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John Updike’s poem “Player Piano” effectively uses sound to mimic the rhythms and movements of a piano playing. The speaker’s voice is used to simulate the sounds of a piano, as he speaks each line in a tempo that reflects the notes and chords being played by an actual instrument. He also employs onomatopoeia, such as “ticktocking” and “pop-pop-pop”, to further imitate the sound of a player piano while simultaneously conveying his feelings of nostalgia for simpler times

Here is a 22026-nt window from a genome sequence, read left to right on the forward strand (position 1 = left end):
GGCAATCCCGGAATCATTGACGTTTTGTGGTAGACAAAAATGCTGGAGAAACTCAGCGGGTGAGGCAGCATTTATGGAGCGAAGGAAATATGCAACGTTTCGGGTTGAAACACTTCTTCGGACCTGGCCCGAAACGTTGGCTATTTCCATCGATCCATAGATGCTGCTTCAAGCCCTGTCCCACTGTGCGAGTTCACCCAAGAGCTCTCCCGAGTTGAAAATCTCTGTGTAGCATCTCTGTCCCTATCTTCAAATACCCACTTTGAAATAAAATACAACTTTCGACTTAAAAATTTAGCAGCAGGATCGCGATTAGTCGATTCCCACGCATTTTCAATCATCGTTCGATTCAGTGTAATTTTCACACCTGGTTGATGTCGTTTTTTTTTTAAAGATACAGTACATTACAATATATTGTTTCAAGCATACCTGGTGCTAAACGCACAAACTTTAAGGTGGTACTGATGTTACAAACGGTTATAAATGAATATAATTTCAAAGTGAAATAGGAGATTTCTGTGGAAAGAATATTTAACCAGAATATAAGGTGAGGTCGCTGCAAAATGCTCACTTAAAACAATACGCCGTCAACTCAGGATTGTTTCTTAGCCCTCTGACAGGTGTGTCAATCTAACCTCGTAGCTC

when people still had to manually play music on their own instruments. Through this use of sound, John Updike creates an atmosphere full of melancholy but also filled with admiration for those who can truly appreciate its beauty.

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